7 Secrets of a Clutter-Free Family Home
My husband and I live in a 700 square foot (about 65 square meter) apartment. When people come over, they always remark that it's so clean. I actually think they mean tidy and clutter-free. But having things put away makes it seem clean. Honestly, if you stopped by my house unannounced, most of the time I could invite you in and not be at all embarrassed. That's liberating.
When our children were young, we lived in a house that was about 1,100 square feet (about 102 square meters). Compared to the average American home, that's small, but my house was usually fairly tidy then too, even though we homeschooled. Yes, we had art supplies and science projects and many, many books. The kids played epic pretend games with dolls, stuffed animals, play dishes, dress-up clothes, Lego creations, and lots of homemade props, but we could still make the house "company ready" in a pretty short time.
Does that sound like an impossible dream?
The key to a clutter-free family home is actually pretty straightforward. Everything has a place to belong. Everything. To get to that point, you have to be willing to let go of unneeded and unloved things. Most of us live in houses that are big enough to accommodate the stuff a family needs – or they should be big enough. If you have four couches, 32 mugs, 19 bath towels, and a bunch of all-but-forgotten stuff cramming your closets and cupboards, that might explain the chaos. I decided I didn't need so much.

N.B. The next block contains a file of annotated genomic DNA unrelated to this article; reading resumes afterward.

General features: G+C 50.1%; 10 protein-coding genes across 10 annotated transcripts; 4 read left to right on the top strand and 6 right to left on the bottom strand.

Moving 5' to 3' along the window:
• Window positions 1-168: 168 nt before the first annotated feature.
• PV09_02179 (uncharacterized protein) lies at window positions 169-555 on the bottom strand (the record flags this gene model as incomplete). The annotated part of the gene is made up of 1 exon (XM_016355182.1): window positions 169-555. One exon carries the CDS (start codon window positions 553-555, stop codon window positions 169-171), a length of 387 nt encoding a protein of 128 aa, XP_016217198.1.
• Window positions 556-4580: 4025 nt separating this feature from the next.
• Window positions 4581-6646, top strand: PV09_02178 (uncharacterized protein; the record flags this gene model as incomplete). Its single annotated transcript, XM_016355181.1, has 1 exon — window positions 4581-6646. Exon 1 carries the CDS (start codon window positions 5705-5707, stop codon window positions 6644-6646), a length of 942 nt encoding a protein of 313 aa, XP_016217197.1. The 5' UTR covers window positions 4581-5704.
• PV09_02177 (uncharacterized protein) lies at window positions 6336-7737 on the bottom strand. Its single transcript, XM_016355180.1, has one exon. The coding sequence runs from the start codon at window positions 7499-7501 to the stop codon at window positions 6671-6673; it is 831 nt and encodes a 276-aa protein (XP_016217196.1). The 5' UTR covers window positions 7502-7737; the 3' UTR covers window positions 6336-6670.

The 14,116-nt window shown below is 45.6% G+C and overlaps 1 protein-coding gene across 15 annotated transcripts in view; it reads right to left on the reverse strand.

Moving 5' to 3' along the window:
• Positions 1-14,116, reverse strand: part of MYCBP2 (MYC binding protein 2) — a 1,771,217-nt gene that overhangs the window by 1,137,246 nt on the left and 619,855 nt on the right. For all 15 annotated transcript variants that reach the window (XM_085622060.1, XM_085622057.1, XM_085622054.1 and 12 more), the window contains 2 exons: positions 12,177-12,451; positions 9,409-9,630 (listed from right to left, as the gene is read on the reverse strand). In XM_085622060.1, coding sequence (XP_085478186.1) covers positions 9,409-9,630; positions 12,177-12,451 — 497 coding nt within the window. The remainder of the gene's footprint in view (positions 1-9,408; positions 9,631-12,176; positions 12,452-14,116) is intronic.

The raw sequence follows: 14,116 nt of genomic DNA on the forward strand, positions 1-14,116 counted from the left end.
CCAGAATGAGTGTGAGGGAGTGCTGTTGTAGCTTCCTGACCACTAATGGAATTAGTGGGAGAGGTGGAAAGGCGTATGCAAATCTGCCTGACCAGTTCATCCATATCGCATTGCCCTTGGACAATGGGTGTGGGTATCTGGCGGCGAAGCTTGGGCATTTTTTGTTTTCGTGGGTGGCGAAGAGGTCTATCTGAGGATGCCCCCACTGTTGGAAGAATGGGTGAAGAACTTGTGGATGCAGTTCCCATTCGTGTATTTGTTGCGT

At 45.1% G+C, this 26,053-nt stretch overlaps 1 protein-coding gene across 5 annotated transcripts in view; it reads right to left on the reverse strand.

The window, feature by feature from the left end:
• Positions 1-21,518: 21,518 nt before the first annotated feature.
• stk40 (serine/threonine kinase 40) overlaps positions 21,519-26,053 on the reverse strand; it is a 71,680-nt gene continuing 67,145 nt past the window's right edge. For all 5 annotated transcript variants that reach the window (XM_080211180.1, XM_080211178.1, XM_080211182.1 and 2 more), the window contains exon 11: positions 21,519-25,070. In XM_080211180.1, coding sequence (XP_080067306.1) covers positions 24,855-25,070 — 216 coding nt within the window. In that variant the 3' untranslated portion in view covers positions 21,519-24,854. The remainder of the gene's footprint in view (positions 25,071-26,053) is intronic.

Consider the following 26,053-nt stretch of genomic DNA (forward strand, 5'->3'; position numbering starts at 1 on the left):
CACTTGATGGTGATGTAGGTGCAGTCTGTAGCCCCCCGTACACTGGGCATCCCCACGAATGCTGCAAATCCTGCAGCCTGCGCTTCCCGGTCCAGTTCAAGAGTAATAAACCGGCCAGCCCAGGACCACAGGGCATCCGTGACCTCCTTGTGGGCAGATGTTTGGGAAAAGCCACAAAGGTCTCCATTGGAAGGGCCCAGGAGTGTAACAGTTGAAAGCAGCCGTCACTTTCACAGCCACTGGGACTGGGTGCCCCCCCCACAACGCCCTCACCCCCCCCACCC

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Your kids need places to put their projects-in-the-making. They need spots for their backpacks, jackets, and shoes, and there needs to be a system for dealing with school papers. They need easy storage solutions for clothes and toys, and there needs to be a limit on the numbers so it's not overwhelming for them to put those things away. They need to know where craft supplies belong, and where to put dirty laundry and dirty dishes. And they need help to develop the habit of using those designated spots!
Even teenagers are sometimes oblivious to the messes they leave behind. Don't let them get away with it. Call them from their rooms, make them get up from the table or end a phone call to put their stuff away. I know it will sometimes seem that it is just easier to do it yourself, but in the long run it won't be. Trust me.
7 secrets of a calmer home environment
1. Everything has a place.
I know, you've heard it before. But what does it really mean? It means I can hand my child any item that belongs to him or is used by the whole family and say, "Put this where it belongs," and he knows exactly where to go. I can ask him to get me something that belongs to him or is used by the whole family, and he returns with it right away because the item is exactly where he expected it to be.
2. Just do it.
No one loves doing chores, but if you just do them instead of putting them off and letting things pile up, you'll feel so much better. Why not try timing the chores you dislike? Most aren't really that time-consuming – in fact, a lot of them take only about five to ten minutes. Some take only one! Once you realize that, it might be easier to make yourself (or your child) do them.